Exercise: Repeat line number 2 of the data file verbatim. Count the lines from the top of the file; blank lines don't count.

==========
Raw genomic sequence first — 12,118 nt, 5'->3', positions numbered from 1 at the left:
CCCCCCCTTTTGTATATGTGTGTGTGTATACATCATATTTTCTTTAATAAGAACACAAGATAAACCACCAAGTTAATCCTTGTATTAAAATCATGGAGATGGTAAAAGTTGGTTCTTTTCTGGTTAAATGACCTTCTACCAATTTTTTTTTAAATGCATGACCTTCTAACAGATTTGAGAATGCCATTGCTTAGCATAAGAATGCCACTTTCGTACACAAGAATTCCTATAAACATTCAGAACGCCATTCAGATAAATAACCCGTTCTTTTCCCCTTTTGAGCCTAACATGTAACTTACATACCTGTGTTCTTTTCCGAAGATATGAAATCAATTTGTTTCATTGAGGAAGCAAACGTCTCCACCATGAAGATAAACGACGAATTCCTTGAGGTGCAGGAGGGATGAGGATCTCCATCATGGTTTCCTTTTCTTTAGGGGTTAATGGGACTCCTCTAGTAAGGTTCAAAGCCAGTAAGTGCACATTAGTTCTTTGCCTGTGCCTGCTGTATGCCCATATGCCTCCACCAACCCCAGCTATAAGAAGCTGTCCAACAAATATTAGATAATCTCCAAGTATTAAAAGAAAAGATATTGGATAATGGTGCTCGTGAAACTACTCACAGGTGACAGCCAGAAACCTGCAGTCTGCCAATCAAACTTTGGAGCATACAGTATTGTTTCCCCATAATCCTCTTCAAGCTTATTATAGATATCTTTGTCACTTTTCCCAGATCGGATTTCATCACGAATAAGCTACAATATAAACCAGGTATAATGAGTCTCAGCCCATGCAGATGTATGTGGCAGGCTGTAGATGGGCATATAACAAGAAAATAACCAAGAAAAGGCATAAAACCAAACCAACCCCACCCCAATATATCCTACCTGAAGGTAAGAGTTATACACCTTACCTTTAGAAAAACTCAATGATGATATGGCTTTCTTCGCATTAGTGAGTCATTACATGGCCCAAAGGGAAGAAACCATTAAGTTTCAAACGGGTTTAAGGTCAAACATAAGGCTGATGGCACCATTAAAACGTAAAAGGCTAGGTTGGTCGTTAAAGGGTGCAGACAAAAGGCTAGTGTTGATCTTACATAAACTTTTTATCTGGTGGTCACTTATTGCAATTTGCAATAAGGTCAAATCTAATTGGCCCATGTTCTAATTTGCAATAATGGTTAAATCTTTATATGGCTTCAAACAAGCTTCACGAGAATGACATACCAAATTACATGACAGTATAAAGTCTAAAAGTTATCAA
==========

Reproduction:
CCCCCCCTTTTGTATATGTGTGTGTGTATACATCATATTTTCTTTAATAAGAACACAAGATAAACCACCAAGTTAATCCTTGTATTAAAATCATGGAGATGGTAAAAGTTGGTTCTTTTCTGGTTAAATGACCTTCTACCAATTTTTTTTTAAATGCATGACCTTCTAACAGATTTGAGAATGCCATTGCTTAGCATAAGAATGCCACTTTCGTACACAAGAATTCCTATAAACATTCAGAACGCCATTCAGATAAATAACCCGTTCTTTTCCCCTTTTGAGCCTAACATGTAACTTACATACCTGTGTTCTTTTCCGAAGATATGAAATCAATTTGTTTCATTGAGGAAGCAAACGTCTCCACCATGAAGATAAACGACGAATTCCTTGAGGTGCAGGAGGGATGAGGATCTCCATCATGGTTTCCTTTTCTTTAGGGGTTAATGGGACTCCTCTAGTAAGGTTCAAAGCCAGTAAGTGCACATTAGTTCTTTGCCTGTGCCTGCTGTATGCCCATATGCCTCCACCAACCCCAGCTATAAGAAGCTGTCCAACAAATATTAGATAATCTCCAAGTATTAAAAGAAAAGATATTGGATAATGGTGCTCGTGAAACTACTCACAGGTGACAGCCAGAAACCTGCAGTCTGCCAATCAAACTTTGGAGCATACAGTATTGTTTCCCCATAATCCTCTTCAAGCTTATTATAGATATCTTTGTCACTTTTCCCAGATCGGATTTCATCACGAATAAGCTACAATATAAACCAGGTATAATGAGTCTCAGCCCATGCAGATGTATGTGGCAGGCTGTAGATGGGCATATAACAAGAAAATAACCAAGAAAAGGCATAAAACCAAACCAACCCCACCCCAATATATCCTACCTGAAGGTAAGAGTTATACACCTTACCTTTAGAAAAACTCAATGATGATATGGCTTTCTTCGCATTAGTGAGTCATTACATGGCCCAAAGGGAAGAAACCATTAAGTTTCAAACGGGTTTAAGGTCAAACATAAGGCTGATGGCACCATTAAAACGTAAAAGGCTAGGTTGGTCGTTAAAGGGTGCAGACAAAAGGCTAGTGTTGATCTTACATAAACTTTTTATCTGGTGGTCACTTATTGCAATTTGCAATAAGGTCAAATCTAATTGGCCCATGTTCTAATTTGCAATAATGGTTAAATCTTTATATGGCTTCAAACAAGCTTCACGAGAATGACATACCAAATTACATGACAGTATAAAGTCTAAAAGTTATCAA